2021 Volume 74 Issue 4 Pages 293-298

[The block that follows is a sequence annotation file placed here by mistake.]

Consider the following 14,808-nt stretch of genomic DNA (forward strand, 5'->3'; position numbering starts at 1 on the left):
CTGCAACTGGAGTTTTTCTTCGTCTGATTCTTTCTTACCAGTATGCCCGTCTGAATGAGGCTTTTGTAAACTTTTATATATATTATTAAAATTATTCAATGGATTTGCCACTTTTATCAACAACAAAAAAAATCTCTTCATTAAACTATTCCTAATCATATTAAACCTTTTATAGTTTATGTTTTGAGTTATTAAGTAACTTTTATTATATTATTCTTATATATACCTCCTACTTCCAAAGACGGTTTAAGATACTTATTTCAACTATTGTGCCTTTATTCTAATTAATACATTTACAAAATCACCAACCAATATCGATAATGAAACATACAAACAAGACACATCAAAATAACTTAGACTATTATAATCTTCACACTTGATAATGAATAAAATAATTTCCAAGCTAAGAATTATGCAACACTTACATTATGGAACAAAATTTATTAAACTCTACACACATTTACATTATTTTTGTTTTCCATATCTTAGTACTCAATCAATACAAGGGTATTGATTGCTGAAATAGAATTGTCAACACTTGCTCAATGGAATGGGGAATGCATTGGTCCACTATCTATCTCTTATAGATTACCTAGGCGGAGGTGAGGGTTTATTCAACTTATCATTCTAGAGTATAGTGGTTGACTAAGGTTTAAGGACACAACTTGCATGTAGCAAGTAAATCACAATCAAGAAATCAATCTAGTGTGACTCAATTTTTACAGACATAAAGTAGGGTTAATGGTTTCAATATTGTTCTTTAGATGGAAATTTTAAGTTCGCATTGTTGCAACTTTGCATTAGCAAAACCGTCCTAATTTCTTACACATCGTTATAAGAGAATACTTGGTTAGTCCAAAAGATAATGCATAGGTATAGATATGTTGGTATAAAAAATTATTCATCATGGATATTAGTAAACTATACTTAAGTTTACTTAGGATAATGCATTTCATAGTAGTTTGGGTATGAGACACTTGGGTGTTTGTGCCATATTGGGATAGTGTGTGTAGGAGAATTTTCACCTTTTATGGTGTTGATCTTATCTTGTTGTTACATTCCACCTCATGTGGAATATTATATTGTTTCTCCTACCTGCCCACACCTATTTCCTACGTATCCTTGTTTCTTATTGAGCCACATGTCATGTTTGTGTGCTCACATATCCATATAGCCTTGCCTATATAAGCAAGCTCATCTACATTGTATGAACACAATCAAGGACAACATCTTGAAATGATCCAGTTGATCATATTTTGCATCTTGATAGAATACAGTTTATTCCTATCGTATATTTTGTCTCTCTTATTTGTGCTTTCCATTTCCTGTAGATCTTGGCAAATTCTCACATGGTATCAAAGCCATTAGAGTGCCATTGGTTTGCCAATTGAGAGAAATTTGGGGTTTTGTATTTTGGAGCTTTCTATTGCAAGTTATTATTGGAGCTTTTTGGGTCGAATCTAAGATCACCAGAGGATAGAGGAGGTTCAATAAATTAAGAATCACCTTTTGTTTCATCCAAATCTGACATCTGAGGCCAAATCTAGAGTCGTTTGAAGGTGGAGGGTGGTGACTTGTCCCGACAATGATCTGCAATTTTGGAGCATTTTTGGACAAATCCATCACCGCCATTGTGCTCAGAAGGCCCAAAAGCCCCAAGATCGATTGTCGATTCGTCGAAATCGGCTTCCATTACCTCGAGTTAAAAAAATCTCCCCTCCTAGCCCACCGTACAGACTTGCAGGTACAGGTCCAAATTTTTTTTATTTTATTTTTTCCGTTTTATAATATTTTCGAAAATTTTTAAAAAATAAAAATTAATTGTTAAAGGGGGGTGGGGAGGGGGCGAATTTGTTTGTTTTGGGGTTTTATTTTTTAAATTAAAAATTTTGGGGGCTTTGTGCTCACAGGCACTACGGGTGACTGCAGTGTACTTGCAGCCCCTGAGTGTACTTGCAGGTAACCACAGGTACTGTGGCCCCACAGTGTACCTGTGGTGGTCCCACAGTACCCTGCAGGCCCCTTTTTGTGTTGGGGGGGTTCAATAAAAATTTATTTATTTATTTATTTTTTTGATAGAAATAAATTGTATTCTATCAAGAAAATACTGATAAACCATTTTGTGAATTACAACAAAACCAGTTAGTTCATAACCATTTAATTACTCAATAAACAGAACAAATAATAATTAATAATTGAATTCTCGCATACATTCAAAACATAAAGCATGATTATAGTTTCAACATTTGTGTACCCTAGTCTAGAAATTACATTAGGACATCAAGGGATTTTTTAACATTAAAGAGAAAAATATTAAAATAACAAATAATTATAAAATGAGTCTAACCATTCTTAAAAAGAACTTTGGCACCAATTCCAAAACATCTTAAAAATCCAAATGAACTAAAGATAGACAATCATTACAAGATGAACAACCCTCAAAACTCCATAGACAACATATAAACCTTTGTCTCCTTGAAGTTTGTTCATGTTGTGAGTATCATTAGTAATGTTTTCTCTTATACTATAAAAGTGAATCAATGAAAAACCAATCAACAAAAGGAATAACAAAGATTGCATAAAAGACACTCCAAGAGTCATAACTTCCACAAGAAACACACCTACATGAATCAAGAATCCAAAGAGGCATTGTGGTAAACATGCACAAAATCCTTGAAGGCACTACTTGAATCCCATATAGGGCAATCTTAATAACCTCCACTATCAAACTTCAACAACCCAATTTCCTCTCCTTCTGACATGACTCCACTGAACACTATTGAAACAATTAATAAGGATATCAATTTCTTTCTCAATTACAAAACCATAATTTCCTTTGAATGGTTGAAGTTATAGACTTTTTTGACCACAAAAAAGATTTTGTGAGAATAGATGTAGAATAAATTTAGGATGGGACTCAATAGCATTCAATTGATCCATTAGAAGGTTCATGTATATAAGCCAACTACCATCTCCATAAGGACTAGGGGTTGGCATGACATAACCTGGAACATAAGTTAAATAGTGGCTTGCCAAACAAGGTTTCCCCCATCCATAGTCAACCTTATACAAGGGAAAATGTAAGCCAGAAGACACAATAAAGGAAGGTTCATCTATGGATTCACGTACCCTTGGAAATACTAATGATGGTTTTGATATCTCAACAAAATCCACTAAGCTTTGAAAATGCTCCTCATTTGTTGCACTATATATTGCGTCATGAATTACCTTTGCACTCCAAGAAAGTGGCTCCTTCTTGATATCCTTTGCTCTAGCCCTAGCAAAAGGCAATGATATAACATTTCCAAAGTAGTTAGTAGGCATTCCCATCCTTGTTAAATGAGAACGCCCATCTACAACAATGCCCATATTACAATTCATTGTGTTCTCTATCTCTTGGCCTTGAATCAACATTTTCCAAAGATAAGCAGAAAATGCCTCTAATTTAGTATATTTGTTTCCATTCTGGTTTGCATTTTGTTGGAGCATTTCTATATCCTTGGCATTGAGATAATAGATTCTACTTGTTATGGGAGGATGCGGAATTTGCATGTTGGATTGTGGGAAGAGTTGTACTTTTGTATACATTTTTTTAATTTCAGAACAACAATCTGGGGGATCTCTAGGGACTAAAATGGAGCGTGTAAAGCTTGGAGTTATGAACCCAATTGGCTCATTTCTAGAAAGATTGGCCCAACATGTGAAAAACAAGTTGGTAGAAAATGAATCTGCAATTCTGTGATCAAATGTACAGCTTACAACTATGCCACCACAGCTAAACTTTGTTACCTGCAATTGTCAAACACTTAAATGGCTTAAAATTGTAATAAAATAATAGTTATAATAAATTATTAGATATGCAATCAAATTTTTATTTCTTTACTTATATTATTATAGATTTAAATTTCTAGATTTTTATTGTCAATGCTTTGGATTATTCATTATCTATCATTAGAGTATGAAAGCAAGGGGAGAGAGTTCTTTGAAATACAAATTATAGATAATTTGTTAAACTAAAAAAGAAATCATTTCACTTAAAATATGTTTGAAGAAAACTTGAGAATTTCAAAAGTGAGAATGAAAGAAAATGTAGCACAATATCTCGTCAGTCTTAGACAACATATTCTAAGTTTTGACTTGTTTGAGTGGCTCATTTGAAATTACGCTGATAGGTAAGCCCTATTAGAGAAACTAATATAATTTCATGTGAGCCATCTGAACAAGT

The prognostic value of interleukin-6 (IL-6) in coronavirus disease 2019 (COVID-19) needs to be clarified. In this retrospective study, COVID-19 patients treated at Renmin Hospital of Wuhan University from January 7 to February 8, 2020 with measurements of serum IL-6 levels within 1 week after admission were included. Data regarding demographics, clinical characteristics, laboratory tests, complications, and outcomes were collected and analyzed. Sixty-six patients diagnosed with COVID-19 were included in this study (31 patients were females). They were divided into a normal group (serum IL-6 <10 pg/mL, n = 35) and an abnormal group (serum IL-6 <10 pg/mL, n = 31). Compared with the normal group, the incidence of critical cases (P <0.001), acute respiratory distress syndrome (ARDS) (P = 0.001), acute cardiac injury (P = 0.002), cardiac insufficiency (P = 0.039), mechanical ventilation rate (P = 0.002), and mortality (P = 0.021) was significantly increased in the abnormal group. Serum IL-6 concentration was an independent predictor of fatal outcome (P = 0.04). The optimal cutoff value of serum IL-6 concentration for predicting fatal outcomes was 26.09 pg/mL (P <0.001). In COVID-19, elevated serum IL-6 levels were associated with critical illness, use of mechanical ventilation, and complications, including heart injury and ARDS, and could predict a fatal outcome. Early detection of serum IL-6 levels after admission should be necessary in COVID-19 patients.